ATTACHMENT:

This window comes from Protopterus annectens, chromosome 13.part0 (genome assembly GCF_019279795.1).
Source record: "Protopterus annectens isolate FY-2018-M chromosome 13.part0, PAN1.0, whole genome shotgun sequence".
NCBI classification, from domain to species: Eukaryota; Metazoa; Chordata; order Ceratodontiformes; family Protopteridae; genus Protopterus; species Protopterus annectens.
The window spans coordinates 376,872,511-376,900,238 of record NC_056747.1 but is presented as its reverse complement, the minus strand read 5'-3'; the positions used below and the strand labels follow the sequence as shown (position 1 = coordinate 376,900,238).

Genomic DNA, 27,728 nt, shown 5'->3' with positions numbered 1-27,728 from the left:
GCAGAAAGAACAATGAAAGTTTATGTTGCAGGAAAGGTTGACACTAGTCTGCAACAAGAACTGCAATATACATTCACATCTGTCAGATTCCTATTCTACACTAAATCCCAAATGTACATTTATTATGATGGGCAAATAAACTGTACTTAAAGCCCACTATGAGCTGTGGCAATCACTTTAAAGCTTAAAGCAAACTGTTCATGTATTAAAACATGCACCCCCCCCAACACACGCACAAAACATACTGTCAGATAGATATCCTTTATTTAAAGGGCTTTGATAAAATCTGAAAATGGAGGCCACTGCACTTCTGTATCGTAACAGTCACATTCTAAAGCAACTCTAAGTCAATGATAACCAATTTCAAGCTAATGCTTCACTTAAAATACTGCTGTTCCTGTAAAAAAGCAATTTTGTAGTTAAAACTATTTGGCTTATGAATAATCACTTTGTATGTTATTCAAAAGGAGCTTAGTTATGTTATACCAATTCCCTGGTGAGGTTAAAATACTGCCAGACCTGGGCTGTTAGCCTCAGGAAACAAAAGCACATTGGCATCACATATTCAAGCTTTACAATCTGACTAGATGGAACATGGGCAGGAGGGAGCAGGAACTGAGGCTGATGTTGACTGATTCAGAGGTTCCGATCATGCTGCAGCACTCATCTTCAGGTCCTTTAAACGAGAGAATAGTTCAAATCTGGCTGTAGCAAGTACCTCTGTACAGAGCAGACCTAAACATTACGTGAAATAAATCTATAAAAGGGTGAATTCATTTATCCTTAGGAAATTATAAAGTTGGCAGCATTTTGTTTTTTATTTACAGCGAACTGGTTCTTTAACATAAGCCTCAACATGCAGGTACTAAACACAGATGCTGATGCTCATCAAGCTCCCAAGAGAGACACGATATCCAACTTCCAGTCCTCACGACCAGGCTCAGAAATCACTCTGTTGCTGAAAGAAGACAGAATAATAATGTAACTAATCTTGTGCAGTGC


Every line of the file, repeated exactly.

This window comes from Protopterus annectens, chromosome 13.part0 (genome assembly GCF_019279795.1).
Source record: "Protopterus annectens isolate FY-2018-M chromosome 13.part0, PAN1.0, whole genome shotgun sequence".
NCBI classification, from domain to species: Eukaryota; Metazoa; Chordata; order Ceratodontiformes; family Protopteridae; genus Protopterus; species Protopterus annectens.
The window spans coordinates 376,872,511-376,900,238 of record NC_056747.1 but is presented as its reverse complement, the minus strand read 5'-3'; the positions used below and the strand labels follow the sequence as shown (position 1 = coordinate 376,900,238).

Genomic DNA, 27,728 nt, shown 5'->3' with positions numbered 1-27,728 from the left:
GCAGAAAGAACAATGAAAGTTTATGTTGCAGGAAAGGTTGACACTAGTCTGCAACAAGAACTGCAATATACATTCACATCTGTCAGATTCCTATTCTACACTAAATCCCAAATGTACATTTATTATGATGGGCAAATAAACTGTACTTAAAGCCCACTATGAGCTGTGGCAATCACTTTAAAGCTTAAAGCAAACTGTTCATGTATTAAAACATGCACCCCCCCCAACACACGCACAAAACATACTGTCAGATAGATATCCTTTATTTAAAGGGCTTTGATAAAATCTGAAAATGGAGGCCACTGCACTTCTGTATCGTAACAGTCACATTCTAAAGCAACTCTAAGTCAATGATAACCAATTTCAAGCTAATGCTTCACTTAAAATACTGCTGTTCCTGTAAAAAAGCAATTTTGTAGTTAAAACTATTTGGCTTATGAATAATCACTTTGTATGTTATTCAAAAGGAGCTTAGTTATGTTATACCAATTCCCTGGTGAGGTTAAAATACTGCCAGACCTGGGCTGTTAGCCTCAGGAAACAAAAGCACATTGGCATCACATATTCAAGCTTTACAATCTGACTAGATGGAACATGGGCAGGAGGGAGCAGGAACTGAGGCTGATGTTGACTGATTCAGAGGTTCCGATCATGCTGCAGCACTCATCTTCAGGTCCTTTAAACGAGAGAATAGTTCAAATCTGGCTGTAGCAAGTACCTCTGTACAGAGCAGACCTAAACATTACGTGAAATAAATCTATAAAAGGGTGAATTCATTTATCCTTAGGAAATTATAAAGTTGGCAGCATTTTGTTTTTTATTTACAGCGAACTGGTTCTTTAACATAAGCCTCAACATGCAGGTACTAAACACAGATGCTGATGCTCATCAAGCTCCCAAGAGAGACACGATATCCAACTTCCAGTCCTCACGACCAGGCTCAGAAATCACTCTGTTGCTGAAAGAAGACAGAATAATAATGTAACTAATCTTGTGCAGTGC